stuid | avg_marks | description
1 |      25.5 |   student 1
2 |      35.5 |   student 2

> We can see how Cassandra has stored this data under the hood by using cassandra-cli tool. Run cassandra-cli tool in a separate terminal window and type the following command on that terminal.( NOTE * Cassandra-CLI utility (deprecated)
Important: The CLI utility is deprecated and will be removed in Cassandra 3.0. For ease of use and performance, switch from Thrift and CLI to CQL and cqlsh.)

So if you using cassandra verison above 3.0 then use the below commands .

using the EXPAND Command in cqlsh , we can view the details info for the queries .
>EXPAND with no arguments shows the current value of expand setting.

cqlsh:students_details> EXPAND
Expanded output is currently disabled. Use EXPAND ON to enable.

>Enabling the expand command
cqlsh:students_details> EXPAND ON
Now Expanded output is enabled

>Now view the details inserted above- ( the studid will be present in red color in cqlsh, representing the primary key/row key)
>cqlsh:students_details> select * from student;

@ Row 1
stuid       | 1
avg_marks   | 25.5
description | student 1

@ Row 2
stuid       | 2
avg_marks   | 35.5
description | student 2

(2 rows)

We can see from the above output that the stuid has become the row key and it identifies individual rows.
cqlsh:students_details> select token(stuid) from student;

@ Row 1
system.token(stuid) | -4069959284402364209

@ Row 2
system.token(stuid) | -3248873570005575792

Also you can see that their are two tokens .

We can use columns in the primary key to filter data in the select statement. Type the following command in the cqlsh window:
select * from student where stuid = 1;

Now we will create another table called marks which records marks of each student for every day(say every day new exams and marks are recorded). Type the following command on cqlsh:

create table marks(stuid int,exam_date timestamp,marks float,exam_name text , primary key (stuid,exam_date));

> This statement creates marks table with primary key ( stuid , exam_date ). As primary key has two components therefore the first component is considered as partition key and the second component becomes the cluster key. Add some data into the table:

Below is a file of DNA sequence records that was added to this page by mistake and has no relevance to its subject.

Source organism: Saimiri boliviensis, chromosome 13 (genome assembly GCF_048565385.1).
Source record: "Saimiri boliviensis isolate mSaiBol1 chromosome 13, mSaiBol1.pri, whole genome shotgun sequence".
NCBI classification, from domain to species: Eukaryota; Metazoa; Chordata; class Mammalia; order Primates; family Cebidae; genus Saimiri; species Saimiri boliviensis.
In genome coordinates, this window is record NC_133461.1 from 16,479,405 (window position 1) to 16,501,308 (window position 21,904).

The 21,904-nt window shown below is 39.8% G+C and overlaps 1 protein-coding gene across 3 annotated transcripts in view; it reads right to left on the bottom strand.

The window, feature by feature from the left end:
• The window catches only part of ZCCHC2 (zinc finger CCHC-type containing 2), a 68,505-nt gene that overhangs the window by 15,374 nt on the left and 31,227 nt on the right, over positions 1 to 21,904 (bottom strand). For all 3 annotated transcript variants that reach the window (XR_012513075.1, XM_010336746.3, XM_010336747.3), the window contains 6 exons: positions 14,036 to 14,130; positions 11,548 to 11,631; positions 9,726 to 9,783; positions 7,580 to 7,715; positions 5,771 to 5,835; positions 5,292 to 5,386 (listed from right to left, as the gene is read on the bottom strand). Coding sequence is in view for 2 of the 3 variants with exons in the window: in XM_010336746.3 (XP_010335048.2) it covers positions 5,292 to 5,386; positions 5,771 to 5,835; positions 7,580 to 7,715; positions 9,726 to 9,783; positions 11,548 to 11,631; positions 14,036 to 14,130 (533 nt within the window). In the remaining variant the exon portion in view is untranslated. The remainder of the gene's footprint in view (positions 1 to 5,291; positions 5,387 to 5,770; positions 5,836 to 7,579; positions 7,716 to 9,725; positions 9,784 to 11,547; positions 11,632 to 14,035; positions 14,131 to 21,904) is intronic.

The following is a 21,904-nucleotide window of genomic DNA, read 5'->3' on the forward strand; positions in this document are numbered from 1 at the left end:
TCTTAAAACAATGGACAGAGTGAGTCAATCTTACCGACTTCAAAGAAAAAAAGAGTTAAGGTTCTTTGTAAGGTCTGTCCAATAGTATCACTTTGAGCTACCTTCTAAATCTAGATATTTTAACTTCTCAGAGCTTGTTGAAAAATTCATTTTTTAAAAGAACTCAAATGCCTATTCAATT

insert into marks(stuid ,exam_date ,marks ,exam_name) values (1,’2016-11-10′,76 ,’examA’);
insert into marks(stuid ,exam_date ,marks ,exam_name) values (1,’2016-11-11′,90 ,’examB’);
insert into marks(stuid ,exam_date ,marks ,exam_name) values (1,’2016-11-12′,68 ,’examC’);

cqlsh:students_details> select * from marks;

@ Row 1
stuid     | 1
exam_date | 2016-11-09 18:30:00+0000
exam_name | examA
marks     | 76

@ Row 2
stuid     | 1
exam_date | 2016-11-10 18:30:00+0000
exam_name | examB
marks     | 90

@ Row 3
stuid     | 1
exam_date | 2016-11-11 18:30:00+0000
exam_name | examC
marks     | 68

Now lets see the partition concept been applied :

cqlsh:students_details> select token(stuid) from marks;

@ Row 1
system.token(stuid) | -4069959284402364209

@ Row 2
system.token(stuid) | -4069959284402364209

@ Row 3
system.token(stuid) | -4069959284402364209

We can see all the three rows have same partition token , hence Cassandra stores only one row for each partition key. All the data associated to that partition key is stored as columns in the datastore. The data which we have stored through three different insert statements have the same stuid value i.e. 1 therefore all the data is saved in that row as columns , i.e under one partition .

If you remember we discussed before that the second component of a primary key is called clustering key. The role of clustering key is to group related items together. All the data which is inserted against same clustering key is grouped together.

In this case all the columns such as: exam_name and marks will be grouped by value in exam_date i.e 2016-11-11 18:30:00+0000 , by default in Ascending order .

I hope these examples would have helped you to clarify few concepts of data modeling in Cassandra. Please feel free to leave any comments related to this post.


5 thoughts on “Cassandra Data Modeling – Primary , Clustering , Partition , Compound Keys7 min read

  1. Awesome tutorial. My search ended here to understand the data model of cassandra. Thanks a lot.